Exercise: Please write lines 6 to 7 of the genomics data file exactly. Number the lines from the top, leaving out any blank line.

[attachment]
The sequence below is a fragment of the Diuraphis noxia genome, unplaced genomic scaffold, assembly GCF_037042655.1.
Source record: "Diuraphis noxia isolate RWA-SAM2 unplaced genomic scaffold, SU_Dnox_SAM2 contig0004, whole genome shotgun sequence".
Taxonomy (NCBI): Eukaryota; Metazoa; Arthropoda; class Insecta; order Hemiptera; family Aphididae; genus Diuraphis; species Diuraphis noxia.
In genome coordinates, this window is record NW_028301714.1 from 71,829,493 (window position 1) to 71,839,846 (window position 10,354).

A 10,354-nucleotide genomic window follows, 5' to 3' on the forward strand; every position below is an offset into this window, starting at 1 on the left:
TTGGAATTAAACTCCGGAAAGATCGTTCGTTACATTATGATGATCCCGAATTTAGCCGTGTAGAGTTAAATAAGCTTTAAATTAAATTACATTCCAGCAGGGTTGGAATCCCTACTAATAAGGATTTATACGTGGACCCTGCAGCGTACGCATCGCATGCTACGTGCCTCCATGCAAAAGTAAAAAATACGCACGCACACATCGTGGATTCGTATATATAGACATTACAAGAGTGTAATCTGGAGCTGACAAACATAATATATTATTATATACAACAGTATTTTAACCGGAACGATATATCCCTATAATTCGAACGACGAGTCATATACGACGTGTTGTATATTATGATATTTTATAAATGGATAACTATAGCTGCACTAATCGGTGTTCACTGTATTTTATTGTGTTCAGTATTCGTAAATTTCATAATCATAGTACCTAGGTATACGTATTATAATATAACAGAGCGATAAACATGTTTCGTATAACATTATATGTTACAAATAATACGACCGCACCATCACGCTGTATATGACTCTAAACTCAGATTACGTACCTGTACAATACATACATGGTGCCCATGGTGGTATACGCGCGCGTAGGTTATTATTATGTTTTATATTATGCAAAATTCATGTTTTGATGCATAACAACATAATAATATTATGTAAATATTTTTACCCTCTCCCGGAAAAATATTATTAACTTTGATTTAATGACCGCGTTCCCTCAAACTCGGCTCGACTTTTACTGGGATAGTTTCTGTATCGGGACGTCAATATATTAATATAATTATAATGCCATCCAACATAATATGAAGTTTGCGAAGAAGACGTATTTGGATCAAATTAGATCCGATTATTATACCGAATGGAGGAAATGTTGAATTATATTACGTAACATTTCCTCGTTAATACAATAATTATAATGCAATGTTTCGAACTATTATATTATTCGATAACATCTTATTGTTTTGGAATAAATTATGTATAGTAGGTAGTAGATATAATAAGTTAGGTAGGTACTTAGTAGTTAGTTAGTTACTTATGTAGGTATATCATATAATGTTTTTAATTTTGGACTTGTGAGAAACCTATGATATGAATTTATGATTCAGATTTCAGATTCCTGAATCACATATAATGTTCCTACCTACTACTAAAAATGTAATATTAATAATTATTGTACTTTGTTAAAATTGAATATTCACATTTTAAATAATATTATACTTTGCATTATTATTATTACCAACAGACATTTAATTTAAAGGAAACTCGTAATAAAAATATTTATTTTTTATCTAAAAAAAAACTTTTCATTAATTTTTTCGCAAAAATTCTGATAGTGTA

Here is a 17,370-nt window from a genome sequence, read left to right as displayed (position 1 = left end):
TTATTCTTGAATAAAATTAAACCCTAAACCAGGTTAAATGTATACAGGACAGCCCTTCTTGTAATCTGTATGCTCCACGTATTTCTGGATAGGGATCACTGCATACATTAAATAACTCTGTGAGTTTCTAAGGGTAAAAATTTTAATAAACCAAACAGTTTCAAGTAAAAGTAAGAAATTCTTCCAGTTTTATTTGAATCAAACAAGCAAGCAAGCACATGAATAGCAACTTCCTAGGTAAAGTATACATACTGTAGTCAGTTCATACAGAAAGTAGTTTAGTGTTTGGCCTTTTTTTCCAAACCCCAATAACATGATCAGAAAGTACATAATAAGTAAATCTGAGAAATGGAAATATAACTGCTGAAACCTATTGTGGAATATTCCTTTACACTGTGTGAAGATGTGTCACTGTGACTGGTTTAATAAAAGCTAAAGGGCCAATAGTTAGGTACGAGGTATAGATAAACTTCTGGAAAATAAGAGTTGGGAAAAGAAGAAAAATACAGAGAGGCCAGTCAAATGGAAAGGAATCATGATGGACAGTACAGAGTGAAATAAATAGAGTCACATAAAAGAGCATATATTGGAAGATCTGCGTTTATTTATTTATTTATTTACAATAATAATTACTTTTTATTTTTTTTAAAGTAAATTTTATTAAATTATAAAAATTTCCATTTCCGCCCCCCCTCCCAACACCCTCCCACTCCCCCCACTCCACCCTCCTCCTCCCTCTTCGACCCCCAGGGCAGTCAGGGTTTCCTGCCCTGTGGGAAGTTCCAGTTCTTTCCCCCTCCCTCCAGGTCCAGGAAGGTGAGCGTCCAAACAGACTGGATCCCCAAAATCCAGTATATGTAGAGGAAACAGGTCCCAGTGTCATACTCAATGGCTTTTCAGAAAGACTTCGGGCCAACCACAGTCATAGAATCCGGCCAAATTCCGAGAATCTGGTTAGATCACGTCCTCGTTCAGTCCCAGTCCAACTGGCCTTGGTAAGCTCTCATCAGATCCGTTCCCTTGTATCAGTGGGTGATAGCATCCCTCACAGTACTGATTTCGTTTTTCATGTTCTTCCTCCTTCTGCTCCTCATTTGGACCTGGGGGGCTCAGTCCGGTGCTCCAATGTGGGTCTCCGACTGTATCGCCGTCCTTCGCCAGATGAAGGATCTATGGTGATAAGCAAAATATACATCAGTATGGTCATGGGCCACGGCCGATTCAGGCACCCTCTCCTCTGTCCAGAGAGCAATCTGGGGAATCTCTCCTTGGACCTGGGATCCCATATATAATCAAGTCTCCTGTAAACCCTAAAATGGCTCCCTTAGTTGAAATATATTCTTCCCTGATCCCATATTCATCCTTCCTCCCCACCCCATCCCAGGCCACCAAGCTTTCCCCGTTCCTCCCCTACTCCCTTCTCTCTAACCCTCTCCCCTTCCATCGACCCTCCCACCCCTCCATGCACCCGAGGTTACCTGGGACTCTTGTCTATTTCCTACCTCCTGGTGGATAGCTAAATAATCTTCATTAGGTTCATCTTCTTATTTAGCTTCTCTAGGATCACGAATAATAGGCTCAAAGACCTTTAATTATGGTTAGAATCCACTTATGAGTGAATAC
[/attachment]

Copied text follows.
TTGGAATTAAACTCCGGAAAGATCGTTCGTTACATTATGATGATCCCGAATTTAGCCGTGTAGAGTTAAATAAGCTTTAAATTAAATTACATTCCAGCAGGGTTGGAATCCCTACTAATAAGGATTTATACGTGGACCCTGCAGCGTACGCATCGCATGCTACGTGCCTCCATGCAAAAGTAAAAAATACGCACGCACACATCGTGGATTCGTATATATAGACATTACAAGAGTGTAATCTGGAGCTGACAAACATAATATATTATTATATACAACAGTATTTTAACCGGAACGATATATCCCTATAATTCGAACGACGAGTCATATACGACGTGTTGTATATTATGATATTTTATAAATGGATAACTATAGCTGCACTAATCGGTGTTCACTGTATTTTATTGTGTTCAGTATTCGTAAATTTCATAATCATAGTACCTAGGTATACGTATTATAATATAACAGAGCGATAAACATGTTTCGTATAACATTATATGTTACAAATAATACGACCGCACCATCACGCTGTATATGACTCTAAACTCAGATTACGTACCTGTACAATACATACATGGTGCCCATGGTGGTATACGCGCGCGTAGGTTATTATTATGTTTTATATTATGCAAAATTCATGTTTTGATGCATAACAACATAATAATATTATGTAAATATTTTTACCCTCTCCCGGAAAAATATTATTAACTTTGATTTAATGACCGCGTTCCCTCAAACTCGGCTCGACTTTTACTGGGATAGTTTCTGTATCGGGACGTCAATATATTAATATAATTATAATGCCATCCAACATAATATGAAGTTTGCGAAGAAGACGTATTTGGATCAAATTAGATCCGATTATTATACCGAATGGAGGAAATGTTGAATTATATTACGTAACATTTCCTCGTTAATACAATAATTATAATGCAATGTTTCGAACTATTATATTATTCGATAACATCTTATTGTTTTGGAATAAATTATGTATAGTAGGTAGTAGATATAATAAGTTAGGTAGGTACTTAGTAGTTAGTTAGTTACTTATGTAGGTATATCATATAATGTTTTTAATTTTGGACTTGTGAGAAACCTATGATATGAATTTATGATTCAGATTTCAGATTCCTGAATCACATATAATGTTCCTACCTACTACTAAAAATGTAATATTAATAATTATTGTACTTTGTTAAAATTGAATATTCACATTTTAAATAATATTATACTTTGCATTATTATTATTACCAACAGACATTTAATTTAAAGGAAACTCGTAATAAAAATATTTATTTTTTATCTAAAAAAAAACTTTTCATTAATTTTTTCGCAAAAATTCTGATAGTGTA

Here is a 17,370-nt window from a genome sequence, read left to right as displayed (position 1 = left end):